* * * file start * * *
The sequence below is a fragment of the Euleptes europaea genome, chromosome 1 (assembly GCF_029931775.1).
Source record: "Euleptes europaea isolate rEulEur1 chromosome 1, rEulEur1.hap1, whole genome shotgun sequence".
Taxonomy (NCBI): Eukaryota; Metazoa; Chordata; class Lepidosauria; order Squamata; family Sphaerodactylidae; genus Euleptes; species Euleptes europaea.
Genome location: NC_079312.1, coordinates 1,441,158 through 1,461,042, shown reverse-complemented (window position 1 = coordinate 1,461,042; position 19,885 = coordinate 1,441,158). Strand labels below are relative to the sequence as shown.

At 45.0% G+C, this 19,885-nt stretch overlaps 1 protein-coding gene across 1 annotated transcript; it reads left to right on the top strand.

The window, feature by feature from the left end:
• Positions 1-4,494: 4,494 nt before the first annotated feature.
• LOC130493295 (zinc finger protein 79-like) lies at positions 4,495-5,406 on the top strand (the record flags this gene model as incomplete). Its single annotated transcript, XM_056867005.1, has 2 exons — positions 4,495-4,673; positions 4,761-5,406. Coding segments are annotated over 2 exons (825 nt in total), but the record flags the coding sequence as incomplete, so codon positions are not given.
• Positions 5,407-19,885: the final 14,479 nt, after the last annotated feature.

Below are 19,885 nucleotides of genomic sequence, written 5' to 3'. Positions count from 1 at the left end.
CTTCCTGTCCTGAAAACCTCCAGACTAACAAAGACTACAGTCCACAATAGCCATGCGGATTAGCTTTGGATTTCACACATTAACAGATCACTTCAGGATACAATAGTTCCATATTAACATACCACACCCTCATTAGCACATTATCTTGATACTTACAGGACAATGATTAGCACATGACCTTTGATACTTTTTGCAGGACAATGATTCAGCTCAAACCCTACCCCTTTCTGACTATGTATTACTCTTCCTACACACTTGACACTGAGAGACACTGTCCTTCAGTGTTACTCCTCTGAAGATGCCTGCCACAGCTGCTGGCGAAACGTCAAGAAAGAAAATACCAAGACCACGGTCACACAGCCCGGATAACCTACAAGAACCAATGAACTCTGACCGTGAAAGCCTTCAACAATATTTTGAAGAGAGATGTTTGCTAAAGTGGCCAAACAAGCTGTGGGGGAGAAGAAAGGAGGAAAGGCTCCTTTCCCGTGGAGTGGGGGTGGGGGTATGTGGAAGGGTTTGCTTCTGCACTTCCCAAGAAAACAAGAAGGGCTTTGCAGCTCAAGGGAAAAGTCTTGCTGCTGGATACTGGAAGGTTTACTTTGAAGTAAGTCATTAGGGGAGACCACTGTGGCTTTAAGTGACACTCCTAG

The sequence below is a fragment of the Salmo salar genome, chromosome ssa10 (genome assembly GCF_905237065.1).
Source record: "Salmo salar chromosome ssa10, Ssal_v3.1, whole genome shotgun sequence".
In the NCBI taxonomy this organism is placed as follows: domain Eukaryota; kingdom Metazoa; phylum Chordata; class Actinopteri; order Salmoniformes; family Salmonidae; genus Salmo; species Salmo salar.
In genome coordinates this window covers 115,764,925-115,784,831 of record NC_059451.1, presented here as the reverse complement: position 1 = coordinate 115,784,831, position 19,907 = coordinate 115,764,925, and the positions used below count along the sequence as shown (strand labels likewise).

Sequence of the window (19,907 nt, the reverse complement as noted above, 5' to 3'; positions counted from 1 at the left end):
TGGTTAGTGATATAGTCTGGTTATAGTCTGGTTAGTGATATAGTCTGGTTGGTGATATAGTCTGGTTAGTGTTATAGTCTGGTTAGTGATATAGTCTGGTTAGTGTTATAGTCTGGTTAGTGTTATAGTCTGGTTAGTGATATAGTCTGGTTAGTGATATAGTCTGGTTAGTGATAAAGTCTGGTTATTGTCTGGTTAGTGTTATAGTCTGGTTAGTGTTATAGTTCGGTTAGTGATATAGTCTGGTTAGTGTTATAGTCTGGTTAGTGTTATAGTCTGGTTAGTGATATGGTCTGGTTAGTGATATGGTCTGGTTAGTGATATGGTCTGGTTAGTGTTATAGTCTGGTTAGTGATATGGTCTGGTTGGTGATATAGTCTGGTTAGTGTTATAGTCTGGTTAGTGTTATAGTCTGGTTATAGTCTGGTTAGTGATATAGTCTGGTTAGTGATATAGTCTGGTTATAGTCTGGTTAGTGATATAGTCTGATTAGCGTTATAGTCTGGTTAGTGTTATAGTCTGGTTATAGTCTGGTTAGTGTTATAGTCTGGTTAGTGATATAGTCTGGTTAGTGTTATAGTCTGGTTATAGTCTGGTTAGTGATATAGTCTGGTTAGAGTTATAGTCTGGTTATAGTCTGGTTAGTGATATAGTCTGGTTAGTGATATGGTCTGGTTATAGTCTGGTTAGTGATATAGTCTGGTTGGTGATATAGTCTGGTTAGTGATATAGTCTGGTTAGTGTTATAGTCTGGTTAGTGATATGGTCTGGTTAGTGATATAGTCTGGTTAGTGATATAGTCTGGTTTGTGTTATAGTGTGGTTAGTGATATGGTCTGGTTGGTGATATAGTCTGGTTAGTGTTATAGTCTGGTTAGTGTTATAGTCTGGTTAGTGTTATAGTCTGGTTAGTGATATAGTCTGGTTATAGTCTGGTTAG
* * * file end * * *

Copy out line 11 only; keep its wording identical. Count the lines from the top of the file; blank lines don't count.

CTTCCTGTCCTGAAAACCTCCAGACTAACAAAGACTACAGTCCACAATAGCCATGCGGATTAGCTTTGGATTTCACACATTAACAGATCACTTCAGGATACAATAGTTCCATATTAACATACCACACCCTCATTAGCACATTATCTTGATACTTACAGGACAATGATTAGCACATGACCTTTGATACTTTTTGCAGGACAATGATTCAGCTCAAACCCTACCCCTTTCTGACTATGTATTACTCTTCCTACACACTTGACACTGAGAGACACTGTCCTTCAGTGTTACTCCTCTGAAGATGCCTGCCACAGCTGCTGGCGAAACGTCAAGAAAGAAAATACCAAGACCACGGTCACACAGCCCGGATAACCTACAAGAACCAATGAACTCTGACCGTGAAAGCCTTCAACAATATTTTGAAGAGAGATGTTTGCTAAAGTGGCCAAACAAGCTGTGGGGGAGAAGAAAGGAGGAAAGGCTCCTTTCCCGTGGAGTGGGGGTGGGGGTATGTGGAAGGGTTTGCTTCTGCACTTCCCAAGAAAACAAGAAGGGCTTTGCAGCTCAAGGGAAAAGTCTTGCTGCTGGATACTGGAAGGTTTACTTTGAAGTAAGTCATTAGGGGAGACCACTGTGGCTTTAAGTGACACTCCTAG